The skipper took hold of a megaphone and called out to the
asking if there was anyone on board. Presently a figure popped up from below deck, a man with straggly russet hair that drooped to his shoulders.
“Yessir, you could be of help to us,” the man shouted. “Something’s fucked up with our fuel, can’t figure out what the hell it could be. Been out here must be two days doing circles waiting for somebody to come along. Don’t know how happy we are to see you.”
Something about what this man said disturbed the skipper, a fifty-year-old veteran of the sea, but he couldn’t determine what it was. It sounded to him like this man and his companions, whoever they might be, didn’t know the first thing about sailing. How else would they have ended up here in the middle of the Pacific, stranded because they ran into some sort of problem with their fuel? But maybe it was just the man’s looks that bothered him? He was as unkempt and slovenly in appearance as the
’s skipper could sense from just cursory observation when a boat was the victim of neglect or simple abuse, and there was no question that the
had suffered from both.
Despite his reservations, the skipper was not about to abandon a stricken boat. He gave the order to drop anchor, then returned his attention to the
Now there was a second man on the deck. He was taller, less hirsute, but the skipper didn’t like his looks any better. The skipper kept quiet, maintaining a steady, scrutinizing gaze, his arms crossed over his chest.
“We got a dinghy here, we’ll be over there directly,” said the first man.
“Don’t you want us to come over to you?” the skipper inquired. “Maybe we can diagnose your problem and send you on your way.”
“Oh, save yourself the trouble. No way in hell this crate’s going to get anywhere. Needs a major overhaul. And it’s sure not worth it. You just take us partway up the coast we’d be mighty appreciative. Drop us off a bit south of Enseñada be just fine.”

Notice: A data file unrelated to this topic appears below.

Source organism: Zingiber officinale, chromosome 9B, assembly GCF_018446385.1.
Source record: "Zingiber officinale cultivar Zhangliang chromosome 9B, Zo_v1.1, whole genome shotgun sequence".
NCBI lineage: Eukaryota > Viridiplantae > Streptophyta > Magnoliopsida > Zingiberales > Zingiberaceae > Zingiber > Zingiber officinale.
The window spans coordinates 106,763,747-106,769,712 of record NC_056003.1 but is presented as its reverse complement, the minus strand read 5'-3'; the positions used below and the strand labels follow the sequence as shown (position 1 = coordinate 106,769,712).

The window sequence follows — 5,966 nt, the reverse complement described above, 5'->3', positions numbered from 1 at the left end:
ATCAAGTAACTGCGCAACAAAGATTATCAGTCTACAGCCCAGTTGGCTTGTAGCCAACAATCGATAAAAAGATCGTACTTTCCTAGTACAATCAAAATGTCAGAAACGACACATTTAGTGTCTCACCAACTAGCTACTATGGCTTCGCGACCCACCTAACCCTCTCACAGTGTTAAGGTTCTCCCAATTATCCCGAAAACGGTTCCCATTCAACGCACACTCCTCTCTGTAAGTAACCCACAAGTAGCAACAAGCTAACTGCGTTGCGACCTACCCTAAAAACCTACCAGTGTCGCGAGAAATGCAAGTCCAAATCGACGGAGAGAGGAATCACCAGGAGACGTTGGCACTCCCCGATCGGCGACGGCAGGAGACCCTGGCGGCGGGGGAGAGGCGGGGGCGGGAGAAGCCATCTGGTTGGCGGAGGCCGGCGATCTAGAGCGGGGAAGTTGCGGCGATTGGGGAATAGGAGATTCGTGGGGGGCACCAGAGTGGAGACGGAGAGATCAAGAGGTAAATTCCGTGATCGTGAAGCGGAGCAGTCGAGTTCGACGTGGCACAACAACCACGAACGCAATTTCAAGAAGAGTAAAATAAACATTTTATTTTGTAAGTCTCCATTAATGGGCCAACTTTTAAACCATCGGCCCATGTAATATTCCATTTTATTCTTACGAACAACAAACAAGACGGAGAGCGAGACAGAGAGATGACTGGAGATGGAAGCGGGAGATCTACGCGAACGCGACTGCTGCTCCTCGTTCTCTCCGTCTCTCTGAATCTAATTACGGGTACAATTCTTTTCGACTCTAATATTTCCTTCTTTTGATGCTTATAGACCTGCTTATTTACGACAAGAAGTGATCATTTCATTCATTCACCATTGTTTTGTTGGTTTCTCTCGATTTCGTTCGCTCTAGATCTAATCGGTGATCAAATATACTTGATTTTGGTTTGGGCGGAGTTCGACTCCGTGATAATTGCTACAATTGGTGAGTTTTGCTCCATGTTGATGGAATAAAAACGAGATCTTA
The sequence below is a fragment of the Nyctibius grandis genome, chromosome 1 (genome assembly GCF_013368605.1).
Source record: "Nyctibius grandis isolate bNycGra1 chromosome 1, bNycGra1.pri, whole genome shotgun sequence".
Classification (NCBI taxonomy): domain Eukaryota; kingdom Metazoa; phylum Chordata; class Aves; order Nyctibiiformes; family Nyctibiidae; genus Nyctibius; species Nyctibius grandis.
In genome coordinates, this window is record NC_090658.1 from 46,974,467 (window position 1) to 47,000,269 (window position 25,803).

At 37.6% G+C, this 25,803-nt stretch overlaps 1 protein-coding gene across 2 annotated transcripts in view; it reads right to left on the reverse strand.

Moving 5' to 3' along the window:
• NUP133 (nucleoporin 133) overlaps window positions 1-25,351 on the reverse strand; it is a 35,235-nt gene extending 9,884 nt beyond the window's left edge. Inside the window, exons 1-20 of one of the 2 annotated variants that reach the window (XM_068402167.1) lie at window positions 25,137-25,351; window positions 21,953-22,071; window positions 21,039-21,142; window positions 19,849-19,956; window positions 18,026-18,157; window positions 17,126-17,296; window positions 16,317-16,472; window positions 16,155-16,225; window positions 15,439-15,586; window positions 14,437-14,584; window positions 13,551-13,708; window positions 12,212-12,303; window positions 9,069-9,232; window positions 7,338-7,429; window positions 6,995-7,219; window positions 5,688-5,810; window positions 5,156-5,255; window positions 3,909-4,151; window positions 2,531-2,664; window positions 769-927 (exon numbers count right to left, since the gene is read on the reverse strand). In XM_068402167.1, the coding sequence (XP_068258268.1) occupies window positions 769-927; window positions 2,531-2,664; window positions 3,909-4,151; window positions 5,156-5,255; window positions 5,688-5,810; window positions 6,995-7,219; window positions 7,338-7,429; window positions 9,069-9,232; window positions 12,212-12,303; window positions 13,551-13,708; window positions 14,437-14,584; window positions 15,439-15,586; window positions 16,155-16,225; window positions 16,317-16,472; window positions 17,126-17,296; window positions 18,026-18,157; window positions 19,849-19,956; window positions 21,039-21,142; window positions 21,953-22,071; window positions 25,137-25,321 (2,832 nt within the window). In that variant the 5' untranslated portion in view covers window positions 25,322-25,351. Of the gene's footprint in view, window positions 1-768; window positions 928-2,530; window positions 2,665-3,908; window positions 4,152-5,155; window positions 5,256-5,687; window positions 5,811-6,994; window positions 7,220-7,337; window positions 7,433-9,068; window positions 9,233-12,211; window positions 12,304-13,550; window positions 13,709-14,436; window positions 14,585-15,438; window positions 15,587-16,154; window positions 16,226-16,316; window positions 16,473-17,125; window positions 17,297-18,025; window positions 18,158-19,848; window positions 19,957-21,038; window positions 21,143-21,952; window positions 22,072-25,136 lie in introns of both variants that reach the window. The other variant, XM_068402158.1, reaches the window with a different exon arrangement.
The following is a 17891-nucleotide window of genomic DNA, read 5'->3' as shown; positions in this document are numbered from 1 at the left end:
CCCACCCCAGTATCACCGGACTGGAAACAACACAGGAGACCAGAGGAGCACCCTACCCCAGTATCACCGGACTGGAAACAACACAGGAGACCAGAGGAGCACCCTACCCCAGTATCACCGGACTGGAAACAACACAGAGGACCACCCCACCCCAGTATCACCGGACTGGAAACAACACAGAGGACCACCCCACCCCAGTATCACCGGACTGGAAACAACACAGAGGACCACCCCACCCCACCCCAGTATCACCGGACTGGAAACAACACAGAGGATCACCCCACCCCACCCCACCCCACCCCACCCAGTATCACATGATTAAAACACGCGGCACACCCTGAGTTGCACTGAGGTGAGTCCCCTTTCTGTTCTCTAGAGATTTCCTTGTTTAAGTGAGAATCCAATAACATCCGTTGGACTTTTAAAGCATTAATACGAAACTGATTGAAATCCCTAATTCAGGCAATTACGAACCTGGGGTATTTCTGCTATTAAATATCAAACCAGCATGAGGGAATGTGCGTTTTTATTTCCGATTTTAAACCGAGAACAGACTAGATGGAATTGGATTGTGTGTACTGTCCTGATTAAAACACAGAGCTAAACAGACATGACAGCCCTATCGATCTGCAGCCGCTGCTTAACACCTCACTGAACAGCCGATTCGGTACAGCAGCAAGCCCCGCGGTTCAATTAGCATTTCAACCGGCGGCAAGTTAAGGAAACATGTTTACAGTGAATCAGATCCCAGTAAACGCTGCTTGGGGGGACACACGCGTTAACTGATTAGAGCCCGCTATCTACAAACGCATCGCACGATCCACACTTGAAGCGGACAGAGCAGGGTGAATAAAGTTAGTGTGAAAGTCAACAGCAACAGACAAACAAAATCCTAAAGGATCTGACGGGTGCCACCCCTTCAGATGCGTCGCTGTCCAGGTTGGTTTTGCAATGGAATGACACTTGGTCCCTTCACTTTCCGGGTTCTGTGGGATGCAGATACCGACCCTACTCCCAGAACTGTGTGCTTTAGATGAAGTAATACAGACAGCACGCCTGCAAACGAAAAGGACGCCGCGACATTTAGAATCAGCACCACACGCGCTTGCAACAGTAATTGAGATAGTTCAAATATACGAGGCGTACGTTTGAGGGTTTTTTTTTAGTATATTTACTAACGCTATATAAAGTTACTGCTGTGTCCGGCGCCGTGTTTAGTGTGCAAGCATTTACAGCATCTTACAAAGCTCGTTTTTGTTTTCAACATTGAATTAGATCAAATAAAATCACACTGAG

The first mate was dubious and expressed his sentiments to the skipper who felt exactly the same way. “But I don’t see what else we can do really. After all, we can’t just leave them here. Enseñada is not far from Tijuana. By tomorrow afternoon we can get rid of them.”
The mate was compelled to agree with the logic of this, without, however, being any more convinced of its wisdom.
“We just have to load in a few things here, and we’ll be right with you folks. Don’t want to hold you up none on account of us.”
After several minutes had passed, the two men carefully lowered their inflatable dinghy over the side and then clambered into it. The dinghy, luridly orange against the darkening water, seemed to take forever to reach the waterline of the
The yacht’s crew members assisted the two in hoisting up their duffel bags, which were as bulky as they were heavy. “What in God’s name have you got in those things?” the skipper asked.
The bearded character, who was the only one who seemed to do any talking, shrugged, replying, “All sorts of junk, nothing special.”
With the two safely on board with their possessions, the skipper ordered the anchor lifted. Preparations began to maneuver the
back on course. By this point, the crew was too preoccupied to pay much more than perfunctory attention to the new arrivals. They were given berths and provided with food and drink; that was sufficient, in the skipper’s view, to satisfy the demands of seagoing hospitality.
Overhead the sky was filling up with stars, becoming glutted with them. Some of them refused to stay put and went streaking crazily downward, looking as if they had every intention of plunging into the Pacific.
Two of the crewmen had decided to retire. The three others, including the skipper, remained on deck, guiding their craft north against a gentle five-knot wind. What the two strays they’d picked up were doing they had no idea; presumably they’d gone to bed. They’d heard not a sound from them since they’d come on board.
In the silence, broken only by the sea lapping against the hull, any noise, even a cough or a grunt, was easily picked up, and it sounded louder, more significant than it actually was. When the three men on deck heard the footsteps, bootheels producing a rough rhythmic tattoo against the stairs that led from the cabin—they all turned around to see who was coming.